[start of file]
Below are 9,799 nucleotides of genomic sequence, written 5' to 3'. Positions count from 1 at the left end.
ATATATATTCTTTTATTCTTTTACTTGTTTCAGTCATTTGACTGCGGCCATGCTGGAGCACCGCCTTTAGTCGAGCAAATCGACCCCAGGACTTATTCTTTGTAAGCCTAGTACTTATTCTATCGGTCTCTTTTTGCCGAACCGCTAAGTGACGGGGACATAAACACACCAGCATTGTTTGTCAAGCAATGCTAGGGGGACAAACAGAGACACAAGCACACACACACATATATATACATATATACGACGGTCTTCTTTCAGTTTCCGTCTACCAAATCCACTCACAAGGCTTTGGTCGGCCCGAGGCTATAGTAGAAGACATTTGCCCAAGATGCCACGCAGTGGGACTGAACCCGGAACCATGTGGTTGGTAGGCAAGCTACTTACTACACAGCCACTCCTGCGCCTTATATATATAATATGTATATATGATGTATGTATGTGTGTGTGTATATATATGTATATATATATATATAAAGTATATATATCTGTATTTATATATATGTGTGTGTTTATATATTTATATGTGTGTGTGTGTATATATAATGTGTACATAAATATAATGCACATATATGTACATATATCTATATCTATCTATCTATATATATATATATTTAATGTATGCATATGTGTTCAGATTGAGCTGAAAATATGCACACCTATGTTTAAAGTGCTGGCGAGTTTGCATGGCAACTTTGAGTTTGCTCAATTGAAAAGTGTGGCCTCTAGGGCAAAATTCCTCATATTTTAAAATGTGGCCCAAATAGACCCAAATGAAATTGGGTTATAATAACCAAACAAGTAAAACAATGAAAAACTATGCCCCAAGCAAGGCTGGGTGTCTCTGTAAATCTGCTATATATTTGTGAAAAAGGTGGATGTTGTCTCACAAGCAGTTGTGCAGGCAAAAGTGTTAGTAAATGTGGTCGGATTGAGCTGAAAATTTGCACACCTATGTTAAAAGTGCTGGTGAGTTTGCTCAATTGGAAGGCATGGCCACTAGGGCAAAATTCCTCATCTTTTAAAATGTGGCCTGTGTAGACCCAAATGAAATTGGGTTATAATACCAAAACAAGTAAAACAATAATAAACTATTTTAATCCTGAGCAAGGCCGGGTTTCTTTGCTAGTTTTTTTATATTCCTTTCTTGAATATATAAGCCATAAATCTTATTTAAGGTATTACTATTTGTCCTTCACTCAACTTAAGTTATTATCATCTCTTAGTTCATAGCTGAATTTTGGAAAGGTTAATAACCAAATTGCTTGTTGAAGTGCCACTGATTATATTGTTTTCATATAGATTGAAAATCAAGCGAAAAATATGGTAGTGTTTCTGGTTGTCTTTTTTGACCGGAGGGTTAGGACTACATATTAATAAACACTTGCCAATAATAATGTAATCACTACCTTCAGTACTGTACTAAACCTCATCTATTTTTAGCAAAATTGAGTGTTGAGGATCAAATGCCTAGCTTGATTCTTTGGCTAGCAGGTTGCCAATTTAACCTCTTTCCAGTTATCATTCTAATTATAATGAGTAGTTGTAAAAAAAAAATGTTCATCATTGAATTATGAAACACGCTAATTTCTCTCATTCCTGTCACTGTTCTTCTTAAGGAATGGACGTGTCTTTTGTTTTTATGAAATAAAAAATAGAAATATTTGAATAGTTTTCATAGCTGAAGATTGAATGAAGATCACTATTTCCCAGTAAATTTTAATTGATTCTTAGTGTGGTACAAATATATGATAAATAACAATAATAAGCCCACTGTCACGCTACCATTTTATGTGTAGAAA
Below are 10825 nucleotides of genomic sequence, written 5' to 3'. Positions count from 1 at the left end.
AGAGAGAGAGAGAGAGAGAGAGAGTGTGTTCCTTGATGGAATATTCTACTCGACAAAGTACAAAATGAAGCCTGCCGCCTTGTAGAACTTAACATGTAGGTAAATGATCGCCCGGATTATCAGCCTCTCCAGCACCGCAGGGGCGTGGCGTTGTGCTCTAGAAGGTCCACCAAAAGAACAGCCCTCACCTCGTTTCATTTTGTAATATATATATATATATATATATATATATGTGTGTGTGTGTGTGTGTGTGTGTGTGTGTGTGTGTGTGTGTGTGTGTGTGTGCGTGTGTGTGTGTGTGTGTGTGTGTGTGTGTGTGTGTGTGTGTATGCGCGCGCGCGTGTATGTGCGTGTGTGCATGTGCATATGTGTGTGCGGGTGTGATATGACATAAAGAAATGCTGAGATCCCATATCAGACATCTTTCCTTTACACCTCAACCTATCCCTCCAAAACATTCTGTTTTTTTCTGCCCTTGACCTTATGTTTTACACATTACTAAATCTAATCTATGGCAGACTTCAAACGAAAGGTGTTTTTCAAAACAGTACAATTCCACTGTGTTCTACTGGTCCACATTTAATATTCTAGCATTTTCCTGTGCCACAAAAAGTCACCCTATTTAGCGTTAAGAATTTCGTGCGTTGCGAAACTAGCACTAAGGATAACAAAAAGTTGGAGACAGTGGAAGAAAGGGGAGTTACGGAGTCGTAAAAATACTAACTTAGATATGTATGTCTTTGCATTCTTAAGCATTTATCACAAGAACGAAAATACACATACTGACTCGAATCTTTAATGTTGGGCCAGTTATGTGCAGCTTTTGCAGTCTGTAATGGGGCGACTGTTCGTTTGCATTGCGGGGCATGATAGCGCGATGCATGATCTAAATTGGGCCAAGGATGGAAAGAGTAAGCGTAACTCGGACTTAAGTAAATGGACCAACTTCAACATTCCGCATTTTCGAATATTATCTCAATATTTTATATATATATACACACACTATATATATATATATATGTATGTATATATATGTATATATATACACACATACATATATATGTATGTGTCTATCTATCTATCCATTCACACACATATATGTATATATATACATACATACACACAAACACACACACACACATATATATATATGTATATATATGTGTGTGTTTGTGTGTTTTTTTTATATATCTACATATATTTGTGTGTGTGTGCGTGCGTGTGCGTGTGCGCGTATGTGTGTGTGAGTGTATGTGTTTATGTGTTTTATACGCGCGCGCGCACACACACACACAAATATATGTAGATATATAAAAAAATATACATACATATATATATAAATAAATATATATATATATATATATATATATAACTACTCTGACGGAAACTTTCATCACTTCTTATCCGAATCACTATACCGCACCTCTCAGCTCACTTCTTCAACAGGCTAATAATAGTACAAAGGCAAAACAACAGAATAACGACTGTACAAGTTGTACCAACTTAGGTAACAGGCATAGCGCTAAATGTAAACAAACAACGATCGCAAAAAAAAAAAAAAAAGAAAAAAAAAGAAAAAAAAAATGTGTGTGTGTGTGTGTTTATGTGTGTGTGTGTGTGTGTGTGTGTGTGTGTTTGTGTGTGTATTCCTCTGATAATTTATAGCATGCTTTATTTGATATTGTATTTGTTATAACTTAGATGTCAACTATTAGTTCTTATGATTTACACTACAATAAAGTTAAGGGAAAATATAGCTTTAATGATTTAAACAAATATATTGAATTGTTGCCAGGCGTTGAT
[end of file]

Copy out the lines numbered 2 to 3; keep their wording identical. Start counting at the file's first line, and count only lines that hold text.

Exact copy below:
ATATATATTCTTTTATTCTTTTACTTGTTTCAGTCATTTGACTGCGGCCATGCTGGAGCACCGCCTTTAGTCGAGCAAATCGACCCCAGGACTTATTCTTTGTAAGCCTAGTACTTATTCTATCGGTCTCTTTTTGCCGAACCGCTAAGTGACGGGGACATAAACACACCAGCATTGTTTGTCAAGCAATGCTAGGGGGACAAACAGAGACACAAGCACACACACACATATATATACATATATACGACGGTCTTCTTTCAGTTTCCGTCTACCAAATCCACTCACAAGGCTTTGGTCGGCCCGAGGCTATAGTAGAAGACATTTGCCCAAGATGCCACGCAGTGGGACTGAACCCGGAACCATGTGGTTGGTAGGCAAGCTACTTACTACACAGCCACTCCTGCGCCTTATATATATAATATGTATATATGATGTATGTATGTGTGTGTGTATATATATGTATATATATATATATAAAGTATATATATCTGTATTTATATATATGTGTGTGTTTATATATTTATATGTGTGTGTGTGTATATATAATGTGTACATAAATATAATGCACATATATGTACATATATCTATATCTATCTATCTATATATATATATATTTAATGTATGCATATGTGTTCAGATTGAGCTGAAAATATGCACACCTATGTTTAAAGTGCTGGCGAGTTTGCATGGCAACTTTGAGTTTGCTCAATTGAAAAGTGTGGCCTCTAGGGCAAAATTCCTCATATTTTAAAATGTGGCCCAAATAGACCCAAATGAAATTGGGTTATAATAACCAAACAAGTAAAACAATGAAAAACTATGCCCCAAGCAAGGCTGGGTGTCTCTGTAAATCTGCTATATATTTGTGAAAAAGGTGGATGTTGTCTCACAAGCAGTTGTGCAGGCAAAAGTGTTAGTAAATGTGGTCGGATTGAGCTGAAAATTTGCACACCTATGTTAAAAGTGCTGGTGAGTTTGCTCAATTGGAAGGCATGGCCACTAGGGCAAAATTCCTCATCTTTTAAAATGTGGCCTGTGTAGACCCAAATGAAATTGGGTTATAATACCAAAACAAGTAAAACAATAATAAACTATTTTAATCCTGAGCAAGGCCGGGTTTCTTTGCTAGTTTTTTTATATTCCTTTCTTGAATATATAAGCCATAAATCTTATTTAAGGTATTACTATTTGTCCTTCACTCAACTTAAGTTATTATCATCTCTTAGTTCATAGCTGAATTTTGGAAAGGTTAATAACCAAATTGCTTGTTGAAGTGCCACTGATTATATTGTTTTCATATAGATTGAAAATCAAGCGAAAAATATGGTAGTGTTTCTGGTTGTCTTTTTTGACCGGAGGGTTAGGACTACATATTAATAAACACTTGCCAATAATAATGTAATCACTACCTTCAGTACTGTACTAAACCTCATCTATTTTTAGCAAAATTGAGTGTTGAGGATCAAATGCCTAGCTTGATTCTTTGGCTAGCAGGTTGCCAATTTAACCTCTTTCCAGTTATCATTCTAATTATAATGAGTAGTTGTAAAAAAAAAATGTTCATCATTGAATTATGAAACACGCTAATTTCTCTCATTCCTGTCACTGTTCTTCTTAAGGAATGGACGTGTCTTTTGTTTTTATGAAATAAAAAATAGAAATATTTGAATAGTTTTCATAGCTGAAGATTGAATGAAGATCACTATTTCCCAGTAAATTTTAATTGATTCTTAGTGTGGTACAAATATATGATAAATAACAATAATAAGCCCACTGTCACGCTACCATTTTATGTGTAGAAA
Below are 10825 nucleotides of genomic sequence, written 5' to 3'. Positions count from 1 at the left end.